Home' The Canberra Times : Chronicle 11.10 Contents MOVING SOON TO A BIGGER,
Only at Fyshwick Store!
on Discontinued Stock &
Selected Floor Stock!
143 GLADSTONE STREET, FYSHWICK (02) 6280 6309
Hurry, only available while stocks last. Only available at Fantastic Furniture Fyshwick. Savings o normal retail price.
No layby available. All sales are final.
HURRY! WHILE STOCKS LAST!
DON'T MISS OUT!
For the information of members and their guests
Friday 4 November
Felicity s compelling performance
and Mark s soulful lyrics combine
to create a mesmerising country
Dinner and Show $59 - 6.30pm
Show only $26 - 8.30pm
BOOK NOW at
THE CHRONICLE, Tuesday, October 11 2011 - 18
Clinics claim many can't afford bills
Some pet owners are unprepared for
the cost of taking their animal to a vet.
THE number of pet owners in the capital
that are unable to afford veterinary
treatment for their animals is increasing,
The assistant manager at a veterinary
hospital in Queanbeyan, who wished to
remain anonymous, said there was at least
one owner turning up every fortnight who
could not pay for their pet's medical care.
"It does happen quite a lot unfortunate-
ly because as times are getting tighter,
people are quite money conscious," the
assistant manager said.
"Vets are money conscious as well.
"It is a tricky situation because
hospitals are getting caught out with these
massive bills that aren't getting paid."
A manager at a Canberra veterinary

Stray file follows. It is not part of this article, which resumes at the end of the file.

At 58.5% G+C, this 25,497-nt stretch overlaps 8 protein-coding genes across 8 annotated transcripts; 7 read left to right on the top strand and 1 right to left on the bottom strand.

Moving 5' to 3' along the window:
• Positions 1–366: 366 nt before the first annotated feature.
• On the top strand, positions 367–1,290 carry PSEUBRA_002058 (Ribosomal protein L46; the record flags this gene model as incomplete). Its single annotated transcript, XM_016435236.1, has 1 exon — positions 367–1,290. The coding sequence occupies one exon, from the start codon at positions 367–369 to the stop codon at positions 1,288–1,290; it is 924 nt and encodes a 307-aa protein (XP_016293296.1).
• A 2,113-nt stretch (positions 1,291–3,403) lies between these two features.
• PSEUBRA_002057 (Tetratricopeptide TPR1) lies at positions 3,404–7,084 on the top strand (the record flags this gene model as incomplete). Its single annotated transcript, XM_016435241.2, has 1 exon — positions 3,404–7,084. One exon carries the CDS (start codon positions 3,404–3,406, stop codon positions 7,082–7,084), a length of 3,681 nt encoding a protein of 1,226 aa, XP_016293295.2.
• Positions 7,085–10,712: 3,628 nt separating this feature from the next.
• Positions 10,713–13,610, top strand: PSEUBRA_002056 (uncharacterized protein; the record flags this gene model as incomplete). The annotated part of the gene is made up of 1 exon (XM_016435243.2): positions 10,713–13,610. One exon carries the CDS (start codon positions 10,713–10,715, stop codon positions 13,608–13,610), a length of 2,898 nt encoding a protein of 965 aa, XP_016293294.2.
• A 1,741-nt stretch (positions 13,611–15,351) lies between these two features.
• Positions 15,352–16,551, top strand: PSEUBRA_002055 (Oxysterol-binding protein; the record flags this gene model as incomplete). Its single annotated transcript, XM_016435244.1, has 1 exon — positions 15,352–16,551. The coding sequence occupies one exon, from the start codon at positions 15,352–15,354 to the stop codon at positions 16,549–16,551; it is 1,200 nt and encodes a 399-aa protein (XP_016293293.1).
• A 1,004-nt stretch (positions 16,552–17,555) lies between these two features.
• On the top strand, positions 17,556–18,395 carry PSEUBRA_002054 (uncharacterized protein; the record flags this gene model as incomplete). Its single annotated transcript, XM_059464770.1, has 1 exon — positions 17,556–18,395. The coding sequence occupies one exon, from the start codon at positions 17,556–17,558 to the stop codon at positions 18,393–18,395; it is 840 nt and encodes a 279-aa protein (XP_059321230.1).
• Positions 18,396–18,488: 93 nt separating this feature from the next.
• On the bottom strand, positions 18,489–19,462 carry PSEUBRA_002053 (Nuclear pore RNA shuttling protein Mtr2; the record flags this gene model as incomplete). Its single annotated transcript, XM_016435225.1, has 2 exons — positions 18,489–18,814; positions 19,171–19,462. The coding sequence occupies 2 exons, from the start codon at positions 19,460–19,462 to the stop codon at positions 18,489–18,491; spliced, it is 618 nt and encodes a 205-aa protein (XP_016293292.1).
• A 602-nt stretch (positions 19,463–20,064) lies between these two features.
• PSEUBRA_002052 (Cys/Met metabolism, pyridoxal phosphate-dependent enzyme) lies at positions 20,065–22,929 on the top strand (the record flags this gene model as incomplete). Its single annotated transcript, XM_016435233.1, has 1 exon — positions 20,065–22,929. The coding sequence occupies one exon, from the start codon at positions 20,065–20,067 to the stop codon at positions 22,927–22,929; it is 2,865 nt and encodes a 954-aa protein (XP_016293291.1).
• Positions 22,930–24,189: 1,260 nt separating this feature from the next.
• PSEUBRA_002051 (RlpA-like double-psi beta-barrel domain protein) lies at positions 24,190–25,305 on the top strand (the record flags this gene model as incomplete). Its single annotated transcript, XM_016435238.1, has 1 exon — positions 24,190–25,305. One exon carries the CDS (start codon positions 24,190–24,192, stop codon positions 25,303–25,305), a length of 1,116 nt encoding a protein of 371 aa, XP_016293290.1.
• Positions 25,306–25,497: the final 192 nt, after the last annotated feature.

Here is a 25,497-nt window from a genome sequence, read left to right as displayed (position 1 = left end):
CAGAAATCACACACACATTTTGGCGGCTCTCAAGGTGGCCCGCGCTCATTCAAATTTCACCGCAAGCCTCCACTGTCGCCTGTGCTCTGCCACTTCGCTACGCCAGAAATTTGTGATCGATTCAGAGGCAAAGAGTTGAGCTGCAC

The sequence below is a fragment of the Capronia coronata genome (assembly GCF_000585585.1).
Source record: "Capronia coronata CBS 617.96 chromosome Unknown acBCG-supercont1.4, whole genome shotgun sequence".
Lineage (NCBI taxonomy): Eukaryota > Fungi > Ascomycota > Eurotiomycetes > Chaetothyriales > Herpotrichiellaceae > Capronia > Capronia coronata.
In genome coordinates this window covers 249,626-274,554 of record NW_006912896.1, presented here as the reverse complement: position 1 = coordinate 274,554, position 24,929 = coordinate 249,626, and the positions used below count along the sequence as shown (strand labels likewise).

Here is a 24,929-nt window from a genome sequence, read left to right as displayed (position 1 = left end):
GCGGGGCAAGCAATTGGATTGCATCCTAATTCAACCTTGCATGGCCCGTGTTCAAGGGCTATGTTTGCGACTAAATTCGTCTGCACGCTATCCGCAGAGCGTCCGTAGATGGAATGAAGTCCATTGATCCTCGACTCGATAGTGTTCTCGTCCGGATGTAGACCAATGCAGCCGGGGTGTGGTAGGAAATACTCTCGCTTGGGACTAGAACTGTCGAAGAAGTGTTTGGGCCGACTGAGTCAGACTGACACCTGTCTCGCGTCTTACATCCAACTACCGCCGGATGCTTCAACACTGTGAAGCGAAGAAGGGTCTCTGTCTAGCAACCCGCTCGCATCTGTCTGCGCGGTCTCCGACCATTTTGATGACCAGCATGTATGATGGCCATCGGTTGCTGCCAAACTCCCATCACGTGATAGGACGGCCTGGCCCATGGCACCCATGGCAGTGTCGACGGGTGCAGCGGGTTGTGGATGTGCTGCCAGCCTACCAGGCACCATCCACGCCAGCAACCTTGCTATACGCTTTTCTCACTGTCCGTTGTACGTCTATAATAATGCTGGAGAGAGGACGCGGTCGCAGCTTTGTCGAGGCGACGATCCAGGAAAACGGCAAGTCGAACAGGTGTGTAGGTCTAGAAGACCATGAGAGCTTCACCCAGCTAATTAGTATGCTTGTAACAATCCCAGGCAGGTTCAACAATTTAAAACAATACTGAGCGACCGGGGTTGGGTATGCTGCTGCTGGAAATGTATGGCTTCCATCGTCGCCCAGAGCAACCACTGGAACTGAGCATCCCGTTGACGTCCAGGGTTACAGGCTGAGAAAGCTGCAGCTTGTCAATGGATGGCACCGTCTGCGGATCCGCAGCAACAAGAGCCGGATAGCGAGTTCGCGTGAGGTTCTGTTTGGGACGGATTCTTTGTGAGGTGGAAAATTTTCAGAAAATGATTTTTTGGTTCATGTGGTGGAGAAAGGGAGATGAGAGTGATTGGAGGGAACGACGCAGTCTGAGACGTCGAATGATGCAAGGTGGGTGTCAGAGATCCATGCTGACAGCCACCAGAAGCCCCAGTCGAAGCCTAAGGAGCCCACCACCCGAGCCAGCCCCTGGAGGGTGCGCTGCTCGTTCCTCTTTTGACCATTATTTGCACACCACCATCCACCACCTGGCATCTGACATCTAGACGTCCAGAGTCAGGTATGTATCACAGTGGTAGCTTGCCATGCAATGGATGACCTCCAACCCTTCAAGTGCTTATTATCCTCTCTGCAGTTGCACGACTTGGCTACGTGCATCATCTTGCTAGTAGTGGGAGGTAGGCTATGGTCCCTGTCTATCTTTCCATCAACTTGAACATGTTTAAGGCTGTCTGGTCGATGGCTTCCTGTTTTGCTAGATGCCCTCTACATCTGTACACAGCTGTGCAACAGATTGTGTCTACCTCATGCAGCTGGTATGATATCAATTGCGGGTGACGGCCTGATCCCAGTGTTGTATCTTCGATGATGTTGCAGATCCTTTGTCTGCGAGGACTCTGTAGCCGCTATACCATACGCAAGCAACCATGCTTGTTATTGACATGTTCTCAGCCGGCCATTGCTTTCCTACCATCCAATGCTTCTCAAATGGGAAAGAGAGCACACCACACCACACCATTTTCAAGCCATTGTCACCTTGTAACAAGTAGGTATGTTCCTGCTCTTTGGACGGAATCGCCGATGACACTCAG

clinic, who also wished to remain
anonymous, said the clinic was often
slugged with unpaid bills.
"These people promise to pay," the
"In every 50 cases, we probably get
one or two that don't [pay].
"If you take on an animal, you take it
on for life."
Both managers said some form of
treatment would still be provided to the
animal if the owner did not have the
The claims did not surprise RSPCA
ACT chief executive Michael Linke.
He said the economic climate was
much tougher and people were finding it
more difficult to make ends meet.
"We're getting more and more requests
for people wanting support," Mr Linke
"The cost of vet care has significantly
increased in the last two to three years
and in some regards it's getting out of
reach of people."
He said often owners bought pets
without realising the extra costs involved,
such as yearly vaccinations, or con-
sidered that the animal might require
treatment if it became sick in the future.
"There are certain costs and they need
to be able to look after this animal for the
term of its natural life," Mr Linke said.
He said to ensure owners did not get
caught out with a huge bill, they should
consider pet insurance.
"It's very affordable and can be less
than $20 a month," Mr Linke said.
"It's something we want people to take
"It saves you against those accidents
that happen, or when an animal gets a
disease, or an injury."
He also believes more veterinary
clinics should provide payment options
and plans, so owners are able to pay their
bills off over time.
"I don't think the [vet] prices will come
down," Mr Linke said.
"If people are unhappy with the price
they're charged, contact the [Australian
Veterinary Association] board and com-
plain about the price they're charged."
The Australian Veterinary Association
ACT branch was contacted for comment,
but none was received at the time of
Links Archive Chronicle 4.10 Chronicle 18.10 Navigation Previous Page Next Page